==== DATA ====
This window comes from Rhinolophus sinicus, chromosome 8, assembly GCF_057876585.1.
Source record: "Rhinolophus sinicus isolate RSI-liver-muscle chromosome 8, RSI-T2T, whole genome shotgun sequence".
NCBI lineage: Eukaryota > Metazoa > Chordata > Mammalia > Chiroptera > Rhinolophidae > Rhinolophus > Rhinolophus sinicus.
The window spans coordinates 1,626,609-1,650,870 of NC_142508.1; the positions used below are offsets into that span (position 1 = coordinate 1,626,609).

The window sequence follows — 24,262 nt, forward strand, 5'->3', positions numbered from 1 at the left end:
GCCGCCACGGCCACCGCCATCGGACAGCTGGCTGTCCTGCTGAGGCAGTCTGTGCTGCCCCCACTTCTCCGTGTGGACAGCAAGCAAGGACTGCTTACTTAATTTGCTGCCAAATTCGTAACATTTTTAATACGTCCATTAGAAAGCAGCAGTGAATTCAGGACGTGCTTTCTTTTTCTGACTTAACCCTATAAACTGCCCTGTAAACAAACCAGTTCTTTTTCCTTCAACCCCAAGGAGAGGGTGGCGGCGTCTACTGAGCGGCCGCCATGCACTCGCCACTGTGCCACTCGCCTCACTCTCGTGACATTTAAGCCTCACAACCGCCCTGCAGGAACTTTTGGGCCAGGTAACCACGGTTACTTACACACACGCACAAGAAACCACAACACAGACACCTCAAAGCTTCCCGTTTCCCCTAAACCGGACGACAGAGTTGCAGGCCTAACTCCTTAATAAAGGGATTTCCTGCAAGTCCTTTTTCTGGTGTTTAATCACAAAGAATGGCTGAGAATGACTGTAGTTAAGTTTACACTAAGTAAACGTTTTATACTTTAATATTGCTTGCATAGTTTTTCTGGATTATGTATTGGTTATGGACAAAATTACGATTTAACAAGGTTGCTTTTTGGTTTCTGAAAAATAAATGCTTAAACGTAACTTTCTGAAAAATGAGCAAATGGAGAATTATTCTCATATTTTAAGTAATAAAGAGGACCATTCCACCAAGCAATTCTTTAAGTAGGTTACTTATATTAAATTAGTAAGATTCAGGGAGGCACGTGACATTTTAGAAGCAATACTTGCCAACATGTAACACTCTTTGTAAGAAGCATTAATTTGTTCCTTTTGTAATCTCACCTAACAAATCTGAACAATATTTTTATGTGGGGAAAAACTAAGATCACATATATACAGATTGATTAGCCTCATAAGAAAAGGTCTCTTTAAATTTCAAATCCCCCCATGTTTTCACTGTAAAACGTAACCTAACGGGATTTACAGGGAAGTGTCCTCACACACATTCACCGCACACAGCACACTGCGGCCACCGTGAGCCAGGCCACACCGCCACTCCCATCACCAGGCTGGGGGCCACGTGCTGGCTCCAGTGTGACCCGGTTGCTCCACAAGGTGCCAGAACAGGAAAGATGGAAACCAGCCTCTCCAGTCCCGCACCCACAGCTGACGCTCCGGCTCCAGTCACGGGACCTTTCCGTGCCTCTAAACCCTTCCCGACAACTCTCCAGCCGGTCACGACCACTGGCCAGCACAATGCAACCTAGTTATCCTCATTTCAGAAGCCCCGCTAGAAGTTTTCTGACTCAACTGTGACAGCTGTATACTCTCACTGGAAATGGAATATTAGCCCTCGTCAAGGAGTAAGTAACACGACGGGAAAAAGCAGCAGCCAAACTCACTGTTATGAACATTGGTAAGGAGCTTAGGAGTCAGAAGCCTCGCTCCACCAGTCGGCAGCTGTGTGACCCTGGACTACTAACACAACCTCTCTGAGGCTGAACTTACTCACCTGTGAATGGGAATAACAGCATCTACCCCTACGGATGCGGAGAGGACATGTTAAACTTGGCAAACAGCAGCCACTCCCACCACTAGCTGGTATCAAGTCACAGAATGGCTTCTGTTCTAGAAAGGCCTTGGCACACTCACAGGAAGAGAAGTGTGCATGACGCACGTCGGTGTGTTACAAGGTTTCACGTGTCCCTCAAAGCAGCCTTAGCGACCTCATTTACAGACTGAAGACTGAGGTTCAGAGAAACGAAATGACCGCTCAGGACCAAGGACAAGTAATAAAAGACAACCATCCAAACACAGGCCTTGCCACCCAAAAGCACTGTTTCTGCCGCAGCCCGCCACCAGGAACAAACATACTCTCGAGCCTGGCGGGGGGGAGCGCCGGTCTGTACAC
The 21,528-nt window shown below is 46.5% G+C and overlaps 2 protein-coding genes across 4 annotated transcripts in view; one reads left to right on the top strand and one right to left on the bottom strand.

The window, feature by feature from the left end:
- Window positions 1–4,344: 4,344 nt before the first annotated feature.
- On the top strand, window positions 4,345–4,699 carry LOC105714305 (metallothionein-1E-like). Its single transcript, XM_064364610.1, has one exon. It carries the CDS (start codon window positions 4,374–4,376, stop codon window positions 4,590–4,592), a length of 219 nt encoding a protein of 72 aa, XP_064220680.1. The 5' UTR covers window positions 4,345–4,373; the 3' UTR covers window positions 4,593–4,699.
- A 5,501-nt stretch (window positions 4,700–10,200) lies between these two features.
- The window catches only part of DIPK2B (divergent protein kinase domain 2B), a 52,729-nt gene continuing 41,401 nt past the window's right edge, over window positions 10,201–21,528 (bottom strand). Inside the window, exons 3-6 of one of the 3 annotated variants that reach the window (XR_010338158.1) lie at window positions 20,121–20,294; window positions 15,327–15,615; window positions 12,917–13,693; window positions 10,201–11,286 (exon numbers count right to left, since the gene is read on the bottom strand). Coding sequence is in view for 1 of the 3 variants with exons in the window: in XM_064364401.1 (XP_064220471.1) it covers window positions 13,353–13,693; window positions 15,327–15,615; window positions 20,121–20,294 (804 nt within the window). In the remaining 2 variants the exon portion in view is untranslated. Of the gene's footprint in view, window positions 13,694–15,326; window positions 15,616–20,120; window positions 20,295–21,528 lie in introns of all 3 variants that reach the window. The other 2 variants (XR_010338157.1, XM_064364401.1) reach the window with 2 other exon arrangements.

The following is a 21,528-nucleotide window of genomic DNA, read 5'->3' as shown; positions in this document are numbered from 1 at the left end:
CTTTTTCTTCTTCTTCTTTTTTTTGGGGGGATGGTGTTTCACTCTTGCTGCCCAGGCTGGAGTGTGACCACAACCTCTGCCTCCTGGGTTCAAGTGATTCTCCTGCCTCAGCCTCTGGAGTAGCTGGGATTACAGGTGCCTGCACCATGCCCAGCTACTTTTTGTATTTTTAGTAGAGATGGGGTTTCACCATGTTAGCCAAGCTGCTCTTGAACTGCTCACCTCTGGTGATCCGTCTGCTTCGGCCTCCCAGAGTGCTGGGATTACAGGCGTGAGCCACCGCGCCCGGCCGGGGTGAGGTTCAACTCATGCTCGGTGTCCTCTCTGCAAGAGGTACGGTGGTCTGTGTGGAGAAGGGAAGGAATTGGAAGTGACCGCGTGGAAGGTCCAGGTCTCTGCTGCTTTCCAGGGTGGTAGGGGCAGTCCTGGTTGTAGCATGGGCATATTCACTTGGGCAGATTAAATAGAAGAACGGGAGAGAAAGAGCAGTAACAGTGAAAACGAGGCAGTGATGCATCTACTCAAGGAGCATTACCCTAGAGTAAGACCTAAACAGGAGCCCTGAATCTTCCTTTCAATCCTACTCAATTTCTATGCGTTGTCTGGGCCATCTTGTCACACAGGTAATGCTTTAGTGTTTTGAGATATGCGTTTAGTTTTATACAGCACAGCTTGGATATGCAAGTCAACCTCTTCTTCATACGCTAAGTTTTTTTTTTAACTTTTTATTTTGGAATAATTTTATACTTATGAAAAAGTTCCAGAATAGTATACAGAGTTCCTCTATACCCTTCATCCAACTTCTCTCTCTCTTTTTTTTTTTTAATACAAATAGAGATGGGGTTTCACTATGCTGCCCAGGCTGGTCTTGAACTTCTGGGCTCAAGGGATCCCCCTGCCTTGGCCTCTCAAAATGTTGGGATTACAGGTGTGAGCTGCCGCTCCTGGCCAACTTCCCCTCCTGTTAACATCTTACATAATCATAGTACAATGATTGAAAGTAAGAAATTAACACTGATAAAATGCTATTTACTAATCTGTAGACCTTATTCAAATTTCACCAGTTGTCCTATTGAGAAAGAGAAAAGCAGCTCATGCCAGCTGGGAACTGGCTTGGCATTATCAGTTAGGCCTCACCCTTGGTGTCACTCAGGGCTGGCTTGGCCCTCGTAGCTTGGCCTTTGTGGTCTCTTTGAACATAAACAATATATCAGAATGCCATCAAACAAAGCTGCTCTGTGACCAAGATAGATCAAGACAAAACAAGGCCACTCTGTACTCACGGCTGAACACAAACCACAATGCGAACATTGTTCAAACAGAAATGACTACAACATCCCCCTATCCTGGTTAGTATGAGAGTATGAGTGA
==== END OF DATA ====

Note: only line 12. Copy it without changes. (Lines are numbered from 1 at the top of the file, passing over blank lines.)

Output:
- The window catches only part of DIPK2B (divergent protein kinase domain 2B), a 52,729-nt gene continuing 41,401 nt past the window's right edge, over window positions 10,201–21,528 (bottom strand). Inside the window, exons 3-6 of one of the 3 annotated variants that reach the window (XR_010338158.1) lie at window positions 20,121–20,294; window positions 15,327–15,615; window positions 12,917–13,693; window positions 10,201–11,286 (exon numbers count right to left, since the gene is read on the bottom strand). Coding sequence is in view for 1 of the 3 variants with exons in the window: in XM_064364401.1 (XP_064220471.1) it covers window positions 13,353–13,693; window positions 15,327–15,615; window positions 20,121–20,294 (804 nt within the window). In the remaining 2 variants the exon portion in view is untranslated. Of the gene's footprint in view, window positions 13,694–15,326; window positions 15,616–20,120; window positions 20,295–21,528 lie in introns of all 3 variants that reach the window. The other 2 variants (XR_010338157.1, XM_064364401.1) reach the window with 2 other exon arrangements.